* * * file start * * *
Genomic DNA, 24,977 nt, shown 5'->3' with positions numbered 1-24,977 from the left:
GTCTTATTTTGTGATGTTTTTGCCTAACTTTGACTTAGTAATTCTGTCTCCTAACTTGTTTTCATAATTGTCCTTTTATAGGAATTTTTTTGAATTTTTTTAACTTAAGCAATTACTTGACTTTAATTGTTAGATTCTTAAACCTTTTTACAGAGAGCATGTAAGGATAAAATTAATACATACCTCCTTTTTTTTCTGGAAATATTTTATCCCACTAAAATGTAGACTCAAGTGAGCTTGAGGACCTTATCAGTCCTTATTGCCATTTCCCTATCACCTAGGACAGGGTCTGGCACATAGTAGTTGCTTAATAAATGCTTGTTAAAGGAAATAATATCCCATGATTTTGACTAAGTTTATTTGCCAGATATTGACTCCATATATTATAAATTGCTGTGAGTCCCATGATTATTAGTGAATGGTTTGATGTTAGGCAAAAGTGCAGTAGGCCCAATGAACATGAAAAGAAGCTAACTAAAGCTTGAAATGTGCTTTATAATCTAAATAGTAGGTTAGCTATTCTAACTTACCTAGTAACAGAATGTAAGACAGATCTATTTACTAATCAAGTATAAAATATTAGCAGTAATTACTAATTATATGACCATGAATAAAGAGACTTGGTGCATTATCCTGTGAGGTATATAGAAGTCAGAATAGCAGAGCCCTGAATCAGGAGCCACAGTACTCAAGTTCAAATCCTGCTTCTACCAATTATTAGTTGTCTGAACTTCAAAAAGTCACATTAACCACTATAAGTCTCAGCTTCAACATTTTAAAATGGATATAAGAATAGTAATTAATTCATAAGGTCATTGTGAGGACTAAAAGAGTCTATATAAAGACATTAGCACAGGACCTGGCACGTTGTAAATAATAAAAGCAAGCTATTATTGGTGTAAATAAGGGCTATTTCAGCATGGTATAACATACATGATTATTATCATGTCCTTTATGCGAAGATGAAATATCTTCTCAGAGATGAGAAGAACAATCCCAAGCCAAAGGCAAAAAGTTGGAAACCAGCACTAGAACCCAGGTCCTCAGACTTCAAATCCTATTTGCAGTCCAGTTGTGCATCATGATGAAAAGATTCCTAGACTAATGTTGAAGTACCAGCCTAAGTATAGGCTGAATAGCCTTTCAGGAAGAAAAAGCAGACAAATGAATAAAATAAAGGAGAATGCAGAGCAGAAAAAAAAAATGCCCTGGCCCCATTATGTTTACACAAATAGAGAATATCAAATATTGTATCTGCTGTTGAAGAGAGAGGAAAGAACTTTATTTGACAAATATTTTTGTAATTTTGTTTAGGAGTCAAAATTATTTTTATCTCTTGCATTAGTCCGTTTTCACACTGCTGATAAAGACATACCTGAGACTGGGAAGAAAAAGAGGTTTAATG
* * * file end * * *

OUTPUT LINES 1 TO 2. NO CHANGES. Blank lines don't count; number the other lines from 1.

Genomic DNA, 24,977 nt, shown 5'->3' with positions numbered 1-24,977 from the left:
GTCTTATTTTGTGATGTTTTTGCCTAACTTTGACTTAGTAATTCTGTCTCCTAACTTGTTTTCATAATTGTCCTTTTATAGGAATTTTTTTGAATTTTTTTAACTTAAGCAATTACTTGACTTTAATTGTTAGATTCTTAAACCTTTTTACAGAGAGCATGTAAGGATAAAATTAATACATACCTCCTTTTTTTTCTGGAAATATTTTATCCCACTAAAATGTAGACTCAAGTGAGCTTGAGGACCTTATCAGTCCTTATTGCCATTTCCCTATCACCTAGGACAGGGTCTGGCACATAGTAGTTGCTTAATAAATGCTTGTTAAAGGAAATAATATCCCATGATTTTGACTAAGTTTATTTGCCAGATATTGACTCCATATATTATAAATTGCTGTGAGTCCCATGATTATTAGTGAATGGTTTGATGTTAGGCAAAAGTGCAGTAGGCCCAATGAACATGAAAAGAAGCTAACTAAAGCTTGAAATGTGCTTTATAATCTAAATAGTAGGTTAGCTATTCTAACTTACCTAGTAACAGAATGTAAGACAGATCTATTTACTAATCAAGTATAAAATATTAGCAGTAATTACTAATTATATGACCATGAATAAAGAGACTTGGTGCATTATCCTGTGAGGTATATAGAAGTCAGAATAGCAGAGCCCTGAATCAGGAGCCACAGTACTCAAGTTCAAATCCTGCTTCTACCAATTATTAGTTGTCTGAACTTCAAAAAGTCACATTAACCACTATAAGTCTCAGCTTCAACATTTTAAAATGGATATAAGAATAGTAATTAATTCATAAGGTCATTGTGAGGACTAAAAGAGTCTATATAAAGACATTAGCACAGGACCTGGCACGTTGTAAATAATAAAAGCAAGCTATTATTGGTGTAAATAAGGGCTATTTCAGCATGGTATAACATACATGATTATTATCATGTCCTTTATGCGAAGATGAAATATCTTCTCAGAGATGAGAAGAACAATCCCAAGCCAAAGGCAAAAAGTTGGAAACCAGCACTAGAACCCAGGTCCTCAGACTTCAAATCCTATTTGCAGTCCAGTTGTGCATCATGATGAAAAGATTCCTAGACTAATGTTGAAGTACCAGCCTAAGTATAGGCTGAATAGCCTTTCAGGAAGAAAAAGCAGACAAATGAATAAAATAAAGGAGAATGCAGAGCAGAAAAAAAAAATGCCCTGGCCCCATTATGTTTACACAAATAGAGAATATCAAATATTGTATCTGCTGTTGAAGAGAGAGGAAAGAACTTTATTTGACAAATATTTTTGTAATTTTGTTTAGGAGTCAAAATTATTTTTATCTCTTGCATTAGTCCGTTTTCACACTGCTGATAAAGACATACCTGAGACTGGGAAGAAAAAGAGGTTTAATG